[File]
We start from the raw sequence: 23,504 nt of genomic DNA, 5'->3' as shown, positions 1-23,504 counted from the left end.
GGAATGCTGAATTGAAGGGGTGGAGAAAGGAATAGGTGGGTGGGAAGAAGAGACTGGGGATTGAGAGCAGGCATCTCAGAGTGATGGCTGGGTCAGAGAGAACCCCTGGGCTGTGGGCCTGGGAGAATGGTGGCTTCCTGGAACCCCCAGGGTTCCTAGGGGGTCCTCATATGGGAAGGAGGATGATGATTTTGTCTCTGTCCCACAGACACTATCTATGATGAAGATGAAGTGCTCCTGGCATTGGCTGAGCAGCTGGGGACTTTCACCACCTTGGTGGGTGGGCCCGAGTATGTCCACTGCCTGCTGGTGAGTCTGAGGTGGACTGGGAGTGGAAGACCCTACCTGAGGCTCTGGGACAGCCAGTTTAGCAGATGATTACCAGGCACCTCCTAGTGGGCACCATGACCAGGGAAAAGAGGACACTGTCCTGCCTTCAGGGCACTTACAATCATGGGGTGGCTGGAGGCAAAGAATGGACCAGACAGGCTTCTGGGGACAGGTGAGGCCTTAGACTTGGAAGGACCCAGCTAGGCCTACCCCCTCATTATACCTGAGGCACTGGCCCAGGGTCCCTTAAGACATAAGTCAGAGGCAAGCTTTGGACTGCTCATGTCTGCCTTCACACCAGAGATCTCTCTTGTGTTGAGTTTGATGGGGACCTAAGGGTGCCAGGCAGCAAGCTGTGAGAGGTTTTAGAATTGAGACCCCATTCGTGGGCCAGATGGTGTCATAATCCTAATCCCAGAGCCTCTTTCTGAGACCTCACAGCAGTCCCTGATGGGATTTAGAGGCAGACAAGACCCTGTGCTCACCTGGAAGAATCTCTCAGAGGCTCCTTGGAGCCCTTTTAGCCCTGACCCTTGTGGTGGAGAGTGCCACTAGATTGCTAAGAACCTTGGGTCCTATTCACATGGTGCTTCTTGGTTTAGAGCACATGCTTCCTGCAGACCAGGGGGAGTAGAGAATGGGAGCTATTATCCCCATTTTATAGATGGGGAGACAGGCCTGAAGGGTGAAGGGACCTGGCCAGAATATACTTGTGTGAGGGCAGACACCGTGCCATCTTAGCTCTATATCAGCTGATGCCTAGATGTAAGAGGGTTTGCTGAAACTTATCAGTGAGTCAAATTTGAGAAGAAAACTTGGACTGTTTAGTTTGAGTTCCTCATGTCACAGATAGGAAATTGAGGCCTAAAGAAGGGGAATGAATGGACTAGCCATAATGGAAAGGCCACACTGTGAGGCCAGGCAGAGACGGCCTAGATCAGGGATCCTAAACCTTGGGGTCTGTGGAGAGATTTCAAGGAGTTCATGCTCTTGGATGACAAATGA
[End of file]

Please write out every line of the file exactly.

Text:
We start from the raw sequence: 23,504 nt of genomic DNA, 5'->3' as shown, positions 1-23,504 counted from the left end.
GGAATGCTGAATTGAAGGGGTGGAGAAAGGAATAGGTGGGTGGGAAGAAGAGACTGGGGATTGAGAGCAGGCATCTCAGAGTGATGGCTGGGTCAGAGAGAACCCCTGGGCTGTGGGCCTGGGAGAATGGTGGCTTCCTGGAACCCCCAGGGTTCCTAGGGGGTCCTCATATGGGAAGGAGGATGATGATTTTGTCTCTGTCCCACAGACACTATCTATGATGAAGATGAAGTGCTCCTGGCATTGGCTGAGCAGCTGGGGACTTTCACCACCTTGGTGGGTGGGCCCGAGTATGTCCACTGCCTGCTGGTGAGTCTGAGGTGGACTGGGAGTGGAAGACCCTACCTGAGGCTCTGGGACAGCCAGTTTAGCAGATGATTACCAGGCACCTCCTAGTGGGCACCATGACCAGGGAAAAGAGGACACTGTCCTGCCTTCAGGGCACTTACAATCATGGGGTGGCTGGAGGCAAAGAATGGACCAGACAGGCTTCTGGGGACAGGTGAGGCCTTAGACTTGGAAGGACCCAGCTAGGCCTACCCCCTCATTATACCTGAGGCACTGGCCCAGGGTCCCTTAAGACATAAGTCAGAGGCAAGCTTTGGACTGCTCATGTCTGCCTTCACACCAGAGATCTCTCTTGTGTTGAGTTTGATGGGGACCTAAGGGTGCCAGGCAGCAAGCTGTGAGAGGTTTTAGAATTGAGACCCCATTCGTGGGCCAGATGGTGTCATAATCCTAATCCCAGAGCCTCTTTCTGAGACCTCACAGCAGTCCCTGATGGGATTTAGAGGCAGACAAGACCCTGTGCTCACCTGGAAGAATCTCTCAGAGGCTCCTTGGAGCCCTTTTAGCCCTGACCCTTGTGGTGGAGAGTGCCACTAGATTGCTAAGAACCTTGGGTCCTATTCACATGGTGCTTCTTGGTTTAGAGCACATGCTTCCTGCAGACCAGGGGGAGTAGAGAATGGGAGCTATTATCCCCATTTTATAGATGGGGAGACAGGCCTGAAGGGTGAAGGGACCTGGCCAGAATATACTTGTGTGAGGGCAGACACCGTGCCATCTTAGCTCTATATCAGCTGATGCCTAGATGTAAGAGGGTTTGCTGAAACTTATCAGTGAGTCAAATTTGAGAAGAAAACTTGGACTGTTTAGTTTGAGTTCCTCATGTCACAGATAGGAAATTGAGGCCTAAAGAAGGGGAATGAATGGACTAGCCATAATGGAAAGGCCACACTGTGAGGCCAGGCAGAGACGGCCTAGATCAGGGATCCTAAACCTTGGGGTCTGTGGAGAGATTTCAAGGAGTTCATGCTCTTGGATGACAAATGA